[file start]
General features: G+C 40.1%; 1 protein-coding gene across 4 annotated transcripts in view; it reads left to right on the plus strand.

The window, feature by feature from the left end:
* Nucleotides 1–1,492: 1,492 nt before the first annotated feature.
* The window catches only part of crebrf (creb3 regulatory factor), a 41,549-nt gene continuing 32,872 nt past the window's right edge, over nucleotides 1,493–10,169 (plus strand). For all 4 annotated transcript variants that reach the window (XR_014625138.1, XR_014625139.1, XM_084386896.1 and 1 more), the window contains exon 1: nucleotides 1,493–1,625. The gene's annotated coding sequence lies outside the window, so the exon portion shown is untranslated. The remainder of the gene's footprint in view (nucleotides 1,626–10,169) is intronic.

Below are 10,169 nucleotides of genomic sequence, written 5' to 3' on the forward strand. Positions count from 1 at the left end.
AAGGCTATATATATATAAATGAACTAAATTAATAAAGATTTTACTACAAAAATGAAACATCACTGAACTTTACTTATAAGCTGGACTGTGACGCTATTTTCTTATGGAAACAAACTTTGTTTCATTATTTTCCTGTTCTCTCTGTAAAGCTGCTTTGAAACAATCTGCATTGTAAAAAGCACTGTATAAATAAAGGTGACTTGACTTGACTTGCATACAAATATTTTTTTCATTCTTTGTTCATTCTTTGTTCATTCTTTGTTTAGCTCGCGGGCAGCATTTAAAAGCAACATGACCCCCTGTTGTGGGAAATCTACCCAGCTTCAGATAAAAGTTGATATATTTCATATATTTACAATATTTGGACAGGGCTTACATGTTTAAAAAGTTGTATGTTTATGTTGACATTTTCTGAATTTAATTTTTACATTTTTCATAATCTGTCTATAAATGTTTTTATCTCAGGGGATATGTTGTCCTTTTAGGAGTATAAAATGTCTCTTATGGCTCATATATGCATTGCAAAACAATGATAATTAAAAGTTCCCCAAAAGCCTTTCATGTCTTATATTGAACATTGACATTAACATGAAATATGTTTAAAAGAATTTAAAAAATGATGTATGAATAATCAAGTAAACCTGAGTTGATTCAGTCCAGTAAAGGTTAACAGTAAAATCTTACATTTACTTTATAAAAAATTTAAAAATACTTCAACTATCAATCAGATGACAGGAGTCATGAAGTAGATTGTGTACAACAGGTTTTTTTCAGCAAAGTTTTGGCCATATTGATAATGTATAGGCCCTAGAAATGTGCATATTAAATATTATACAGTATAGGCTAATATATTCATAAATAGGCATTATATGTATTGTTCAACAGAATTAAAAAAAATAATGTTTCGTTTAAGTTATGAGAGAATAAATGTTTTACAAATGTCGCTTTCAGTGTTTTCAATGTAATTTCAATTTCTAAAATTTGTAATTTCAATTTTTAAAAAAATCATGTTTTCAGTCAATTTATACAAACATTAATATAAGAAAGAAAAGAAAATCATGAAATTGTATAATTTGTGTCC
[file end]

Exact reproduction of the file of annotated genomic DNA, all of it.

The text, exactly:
General features: G+C 40.1%; 1 protein-coding gene across 4 annotated transcripts in view; it reads left to right on the plus strand.

The window, feature by feature from the left end:
* Nucleotides 1–1,492: 1,492 nt before the first annotated feature.
* The window catches only part of crebrf (creb3 regulatory factor), a 41,549-nt gene continuing 32,872 nt past the window's right edge, over nucleotides 1,493–10,169 (plus strand). For all 4 annotated transcript variants that reach the window (XR_014625138.1, XR_014625139.1, XM_084386896.1 and 1 more), the window contains exon 1: nucleotides 1,493–1,625. The gene's annotated coding sequence lies outside the window, so the exon portion shown is untranslated. The remainder of the gene's footprint in view (nucleotides 1,626–10,169) is intronic.

Below are 10,169 nucleotides of genomic sequence, written 5' to 3' on the forward strand. Positions count from 1 at the left end.
AAGGCTATATATATATAAATGAACTAAATTAATAAAGATTTTACTACAAAAATGAAACATCACTGAACTTTACTTATAAGCTGGACTGTGACGCTATTTTCTTATGGAAACAAACTTTGTTTCATTATTTTCCTGTTCTCTCTGTAAAGCTGCTTTGAAACAATCTGCATTGTAAAAAGCACTGTATAAATAAAGGTGACTTGACTTGACTTGCATACAAATATTTTTTTCATTCTTTGTTCATTCTTTGTTCATTCTTTGTTTAGCTCGCGGGCAGCATTTAAAAGCAACATGACCCCCTGTTGTGGGAAATCTACCCAGCTTCAGATAAAAGTTGATATATTTCATATATTTACAATATTTGGACAGGGCTTACATGTTTAAAAAGTTGTATGTTTATGTTGACATTTTCTGAATTTAATTTTTACATTTTTCATAATCTGTCTATAAATGTTTTTATCTCAGGGGATATGTTGTCCTTTTAGGAGTATAAAATGTCTCTTATGGCTCATATATGCATTGCAAAACAATGATAATTAAAAGTTCCCCAAAAGCCTTTCATGTCTTATATTGAACATTGACATTAACATGAAATATGTTTAAAAGAATTTAAAAAATGATGTATGAATAATCAAGTAAACCTGAGTTGATTCAGTCCAGTAAAGGTTAACAGTAAAATCTTACATTTACTTTATAAAAAATTTAAAAATACTTCAACTATCAATCAGATGACAGGAGTCATGAAGTAGATTGTGTACAACAGGTTTTTTTCAGCAAAGTTTTGGCCATATTGATAATGTATAGGCCCTAGAAATGTGCATATTAAATATTATACAGTATAGGCTAATATATTCATAAATAGGCATTATATGTATTGTTCAACAGAATTAAAAAAAATAATGTTTCGTTTAAGTTATGAGAGAATAAATGTTTTACAAATGTCGCTTTCAGTGTTTTCAATGTAATTTCAATTTCTAAAATTTGTAATTTCAATTTTTAAAAAAATCATGTTTTCAGTCAATTTATACAAACATTAATATAAGAAAGAAAAGAAAATCATGAAATTGTATAATTTGTGTCC